Document Detail

Gender differences in psychosocial responses to lung cancer.
MedLine Citation:
PMID:  20435276     Owner:  NLM     Status:  MEDLINE    
BACKGROUND: Although biologically based sex differences in the smoking patterns, epidemiology, biomedical markers, and survival rates associated with lung cancer are well documented, examinations of psychosocial gender differences are scarce.
OBJECTIVE: This cross-sectional study examined gender differences in psychosocial factors that are important in the medical management of lung cancer.
METHODS: A convenience sample of patients who were attending a multidisciplinary lung cancer treatment center (Markey Cancer Center, Lexington, Kentucky) were invited to complete a psychosocial needs assessment. Eligibility criteria included primary diagnosis of lung cancer, age > or =18 years, and being cognitively intact. Measures focused on psychosocial resources, treatment decision-making, social consequences of treatments, and treatment outcomes. Data were collected between the fall of 2005 and the summer of 2006.
RESULTS: A total of 47 women and 53 men (mean [SD] age, 62.81 [12.01] years; 95% white) completed the needs assessment. Gender was not found to be associated with demographic characteristics, time until diagnosis, treatment, or survival rate. Smoking histories differed significantly in the proportion of women and men who smoked or were former smokers (P = 0.01) as well as the age when they began to smoke (P = 0.02). There were no significant gender differences in social support networks, general coping, information needs, treatment decision satisfaction, functional health, life satisfaction, financial impact, or service needs. However, significant gender differences did indicate that women favored spiritual practices (P = 0.02) and religious coping (P = 0.04), and were more likely to endorse having a life mission (P = 0.03) and being part of a divine plan (P = 0.01).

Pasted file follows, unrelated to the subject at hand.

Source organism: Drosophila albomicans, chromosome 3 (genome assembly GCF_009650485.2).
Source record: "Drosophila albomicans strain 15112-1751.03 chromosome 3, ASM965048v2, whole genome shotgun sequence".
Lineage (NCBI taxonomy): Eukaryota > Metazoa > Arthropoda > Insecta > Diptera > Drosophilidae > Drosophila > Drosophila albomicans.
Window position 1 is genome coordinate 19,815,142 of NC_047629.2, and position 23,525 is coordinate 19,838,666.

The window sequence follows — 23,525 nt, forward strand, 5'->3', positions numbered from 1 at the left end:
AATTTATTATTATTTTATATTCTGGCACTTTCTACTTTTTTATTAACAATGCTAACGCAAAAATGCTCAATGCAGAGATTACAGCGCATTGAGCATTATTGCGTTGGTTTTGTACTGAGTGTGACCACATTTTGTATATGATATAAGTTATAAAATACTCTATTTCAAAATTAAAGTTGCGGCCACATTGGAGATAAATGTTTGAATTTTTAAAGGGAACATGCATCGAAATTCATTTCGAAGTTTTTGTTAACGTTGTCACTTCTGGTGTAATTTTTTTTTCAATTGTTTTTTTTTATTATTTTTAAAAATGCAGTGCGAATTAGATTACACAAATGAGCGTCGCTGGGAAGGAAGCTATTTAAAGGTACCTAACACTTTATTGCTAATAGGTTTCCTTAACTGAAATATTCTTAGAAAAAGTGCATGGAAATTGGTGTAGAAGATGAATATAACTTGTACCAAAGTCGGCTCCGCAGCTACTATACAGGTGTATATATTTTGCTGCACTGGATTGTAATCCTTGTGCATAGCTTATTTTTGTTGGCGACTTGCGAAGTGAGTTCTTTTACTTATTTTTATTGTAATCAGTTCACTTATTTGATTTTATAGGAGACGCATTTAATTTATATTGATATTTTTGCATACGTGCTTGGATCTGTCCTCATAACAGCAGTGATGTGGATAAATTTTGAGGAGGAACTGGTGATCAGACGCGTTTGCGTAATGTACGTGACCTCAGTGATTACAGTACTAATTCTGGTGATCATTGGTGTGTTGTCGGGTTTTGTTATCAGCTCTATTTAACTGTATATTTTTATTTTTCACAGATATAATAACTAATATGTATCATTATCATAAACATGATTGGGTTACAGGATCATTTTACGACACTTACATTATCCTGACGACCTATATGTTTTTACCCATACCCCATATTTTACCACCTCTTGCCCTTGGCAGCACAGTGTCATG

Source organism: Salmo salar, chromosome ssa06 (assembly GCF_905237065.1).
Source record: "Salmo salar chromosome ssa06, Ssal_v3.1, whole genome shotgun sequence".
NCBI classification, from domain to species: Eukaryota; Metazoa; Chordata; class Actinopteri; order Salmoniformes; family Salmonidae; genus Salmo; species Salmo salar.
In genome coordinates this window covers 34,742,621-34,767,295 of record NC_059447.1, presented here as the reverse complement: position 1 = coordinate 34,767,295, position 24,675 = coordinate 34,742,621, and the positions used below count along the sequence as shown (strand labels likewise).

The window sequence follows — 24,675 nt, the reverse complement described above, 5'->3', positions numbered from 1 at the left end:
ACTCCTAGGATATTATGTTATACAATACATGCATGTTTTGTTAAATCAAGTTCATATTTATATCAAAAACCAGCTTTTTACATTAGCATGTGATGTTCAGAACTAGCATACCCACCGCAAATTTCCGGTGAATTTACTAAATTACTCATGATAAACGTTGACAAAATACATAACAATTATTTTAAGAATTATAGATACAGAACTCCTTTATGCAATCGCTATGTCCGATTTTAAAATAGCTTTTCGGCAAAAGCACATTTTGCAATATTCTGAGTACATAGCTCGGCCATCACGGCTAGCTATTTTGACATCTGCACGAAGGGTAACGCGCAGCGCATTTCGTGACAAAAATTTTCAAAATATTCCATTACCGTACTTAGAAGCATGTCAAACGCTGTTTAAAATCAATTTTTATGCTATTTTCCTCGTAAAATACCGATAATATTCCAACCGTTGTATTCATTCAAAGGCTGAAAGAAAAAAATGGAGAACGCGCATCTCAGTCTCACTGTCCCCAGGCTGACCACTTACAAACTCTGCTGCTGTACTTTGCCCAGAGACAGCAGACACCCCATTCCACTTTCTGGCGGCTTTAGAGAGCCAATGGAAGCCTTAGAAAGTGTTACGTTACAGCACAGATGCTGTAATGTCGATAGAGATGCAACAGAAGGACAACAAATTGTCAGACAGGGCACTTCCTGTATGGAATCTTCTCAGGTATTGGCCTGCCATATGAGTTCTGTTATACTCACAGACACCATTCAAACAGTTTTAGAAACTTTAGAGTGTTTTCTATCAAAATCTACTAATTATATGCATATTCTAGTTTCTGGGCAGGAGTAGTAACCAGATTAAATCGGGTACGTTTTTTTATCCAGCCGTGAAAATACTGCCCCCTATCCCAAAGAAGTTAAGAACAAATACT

CONCLUSIONS: Previous research has found that religiousness and spirituality improved depressive symptoms and may ease end-of-life despair. In the present study of patients with lung cancer, gender differences in religiousness and spirituality suggest that this may be especially true for women, and that interventions should be directed toward their religious practices and coping.
Joy M Jacobs-Lawson; Mitzi M Schumacher; Travonia Hughes; Susanne Arnold
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Publication Detail:
Type:  Comparative Study; Journal Article; Research Support, Non-U.S. Gov't    
Journal Detail:
Title:  Gender medicine     Volume:  7     ISSN:  1878-7398     ISO Abbreviation:  Gend Med     Publication Date:  2010 Apr 
Date Detail:
Created Date:  2010-05-03     Completed Date:  2010-07-23     Revised Date:  2011-01-24    
Medline Journal Info:
Nlm Unique ID:  101225178     Medline TA:  Gend Med     Country:  United States    
Other Details:
Languages:  eng     Pagination:  137-48     Citation Subset:  IM    
Copyright Information:
2010 Excerpta Medica Inc. All rights reserved.
University of Kentucky, Lexington, 40536-0200, USA. <>
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MeSH Terms
Adaptation, Psychological
Attitude to Death
Attitude to Health*
Cross-Sectional Studies
Decision Making
Depression / etiology,  prevention & control
Health Services Needs and Demand
Kentucky / epidemiology
Lung Neoplasms / complications,  epidemiology,  psychology*,  therapy
Men / psychology*
Middle Aged
Personal Satisfaction
Religion and Psychology
Sex Factors
Smoking / epidemiology
Social Support
Treatment Outcome
Women / psychology*

From MEDLINE®/PubMed®, a database of the U.S. National Library of Medicine

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